Which wired alarm zones are compatible with the Retrofit Alarm Kit?

The Ring Retrofit Alarm Kit design supports a maximum resistance of 5200 ohms under supported operating conditions of temperature, battery, etc. This is intended to tolerate 4.7K, 1K or 2K end of line resistors commonly found in wired systems. Existing alarm wiring adds a small amount of resistance. (For example, 1000 feet of wire also adds about 16 ohms, which is not significant here.)

Any zones with a resistance greater than 5200 ohms are not supported because they cannot be reliably monitored by the Retrofit Alarm Kit. Adding these zones to the Retrofit Alarm Kit may drain the batteries more quickly, may damage your device, and may result in false alarms which will incur false alarm fees. 

Zone doubling is not supported with the Retrofit Alarm Kit. If your wired alarm panel uses zone doubling, any zones above 5200 ohms will not work. Use your alarm schematic to identify which zones have a lower resistance.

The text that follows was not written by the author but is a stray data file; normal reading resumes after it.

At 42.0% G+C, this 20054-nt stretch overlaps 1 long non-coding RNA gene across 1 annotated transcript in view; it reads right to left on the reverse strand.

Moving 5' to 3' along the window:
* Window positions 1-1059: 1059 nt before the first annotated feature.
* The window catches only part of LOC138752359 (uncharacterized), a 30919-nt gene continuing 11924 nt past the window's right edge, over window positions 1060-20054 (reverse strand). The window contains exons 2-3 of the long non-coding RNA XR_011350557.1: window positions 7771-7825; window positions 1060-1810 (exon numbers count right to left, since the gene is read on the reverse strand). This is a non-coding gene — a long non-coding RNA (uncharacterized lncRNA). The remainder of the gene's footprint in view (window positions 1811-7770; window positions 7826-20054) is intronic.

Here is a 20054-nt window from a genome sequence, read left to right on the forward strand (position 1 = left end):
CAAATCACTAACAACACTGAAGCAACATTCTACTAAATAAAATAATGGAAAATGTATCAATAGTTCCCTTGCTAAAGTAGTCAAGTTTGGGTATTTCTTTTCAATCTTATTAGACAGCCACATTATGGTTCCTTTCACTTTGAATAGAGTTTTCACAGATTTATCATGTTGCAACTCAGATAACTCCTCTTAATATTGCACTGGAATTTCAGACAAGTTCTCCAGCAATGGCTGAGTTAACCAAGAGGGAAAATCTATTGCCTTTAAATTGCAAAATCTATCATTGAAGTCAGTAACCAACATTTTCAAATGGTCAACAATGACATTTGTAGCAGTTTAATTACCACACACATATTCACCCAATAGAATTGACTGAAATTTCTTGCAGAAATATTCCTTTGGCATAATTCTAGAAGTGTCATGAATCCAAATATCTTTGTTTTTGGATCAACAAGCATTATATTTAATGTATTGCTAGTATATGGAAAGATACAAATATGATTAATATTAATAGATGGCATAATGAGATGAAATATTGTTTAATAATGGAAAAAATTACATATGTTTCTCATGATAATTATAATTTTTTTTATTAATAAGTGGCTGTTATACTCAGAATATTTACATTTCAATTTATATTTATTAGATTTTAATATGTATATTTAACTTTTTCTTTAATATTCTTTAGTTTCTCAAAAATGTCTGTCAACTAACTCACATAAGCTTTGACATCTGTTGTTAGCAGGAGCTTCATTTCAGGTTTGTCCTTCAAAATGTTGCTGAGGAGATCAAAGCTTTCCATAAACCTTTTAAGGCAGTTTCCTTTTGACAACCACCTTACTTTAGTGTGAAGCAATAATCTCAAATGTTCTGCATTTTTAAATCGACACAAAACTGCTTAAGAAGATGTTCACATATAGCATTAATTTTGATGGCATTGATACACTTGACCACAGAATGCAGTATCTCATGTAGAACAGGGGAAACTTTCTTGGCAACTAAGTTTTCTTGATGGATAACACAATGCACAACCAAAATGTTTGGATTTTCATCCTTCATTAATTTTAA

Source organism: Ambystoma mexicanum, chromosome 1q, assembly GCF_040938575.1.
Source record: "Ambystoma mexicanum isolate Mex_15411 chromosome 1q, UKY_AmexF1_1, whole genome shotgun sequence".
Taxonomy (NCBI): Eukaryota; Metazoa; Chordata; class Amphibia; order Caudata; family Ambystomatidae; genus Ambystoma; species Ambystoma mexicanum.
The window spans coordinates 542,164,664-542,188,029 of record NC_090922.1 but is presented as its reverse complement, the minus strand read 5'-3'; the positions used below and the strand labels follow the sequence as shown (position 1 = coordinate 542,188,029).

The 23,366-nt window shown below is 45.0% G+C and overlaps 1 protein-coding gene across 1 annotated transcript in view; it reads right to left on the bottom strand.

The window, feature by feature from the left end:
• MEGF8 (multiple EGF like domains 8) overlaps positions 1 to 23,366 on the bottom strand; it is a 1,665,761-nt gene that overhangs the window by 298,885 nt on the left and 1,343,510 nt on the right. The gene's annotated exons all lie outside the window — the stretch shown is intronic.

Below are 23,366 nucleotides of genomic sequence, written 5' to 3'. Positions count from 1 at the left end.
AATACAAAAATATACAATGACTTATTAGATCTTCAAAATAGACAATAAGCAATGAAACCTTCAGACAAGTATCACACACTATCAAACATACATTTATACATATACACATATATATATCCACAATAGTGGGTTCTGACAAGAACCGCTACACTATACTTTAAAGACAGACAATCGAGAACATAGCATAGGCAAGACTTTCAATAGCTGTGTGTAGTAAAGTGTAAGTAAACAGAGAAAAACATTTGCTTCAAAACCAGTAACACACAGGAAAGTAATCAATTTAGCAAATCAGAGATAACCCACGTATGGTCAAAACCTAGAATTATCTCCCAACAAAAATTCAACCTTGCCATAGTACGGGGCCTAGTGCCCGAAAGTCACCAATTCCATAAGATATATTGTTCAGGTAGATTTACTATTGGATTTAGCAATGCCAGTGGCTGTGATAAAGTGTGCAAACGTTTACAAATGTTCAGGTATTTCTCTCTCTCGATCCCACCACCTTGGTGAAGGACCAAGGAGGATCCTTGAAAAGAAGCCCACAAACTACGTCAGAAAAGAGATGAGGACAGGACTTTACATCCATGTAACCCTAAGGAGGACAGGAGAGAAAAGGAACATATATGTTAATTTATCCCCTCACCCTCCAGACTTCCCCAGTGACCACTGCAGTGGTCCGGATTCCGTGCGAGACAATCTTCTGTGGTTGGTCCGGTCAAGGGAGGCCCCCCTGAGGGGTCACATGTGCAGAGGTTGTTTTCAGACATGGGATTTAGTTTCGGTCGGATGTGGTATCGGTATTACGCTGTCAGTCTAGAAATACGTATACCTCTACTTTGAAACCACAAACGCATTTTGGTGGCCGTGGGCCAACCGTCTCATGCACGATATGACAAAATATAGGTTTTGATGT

Zone expanders are also not supported with the Retrofit Alarm Kit.

End of line resistors can be added to lower zone resistance.

Note: Professional alarm installers and licensed electricians are experienced with wiring projects, are familiar with using tools such as multimeters to test electrical wiring, and can read and interpret electrical schematics. We advise you not to install this yourself if you are inexperienced in any of these areas.

The Retrofit Alarm Kit is designed for 2-wire zones. Most common are contact sensor zones.

 

Can I add zones that have more than two wires to my Retrofit Alarm Kit?

The Retrofit Alarm Kit is designed for two-wire zones. Four-wire zones are used for security devices that require a constant source of power. If you want to add any four-wire zones to the Retrofit Alarm Kit, you’ll need an appropriate power source, as this device is not designed to supply power to zones.

Please keep in mind that your power source will also require a reliable battery backup. If the power goes out, the zone will no longer be monitored. Without a battery backup, the zone will appear open and will trigger a false alarm every time the power goes out.

Click here to learn how to use a multimeter to test your wired zones.

 

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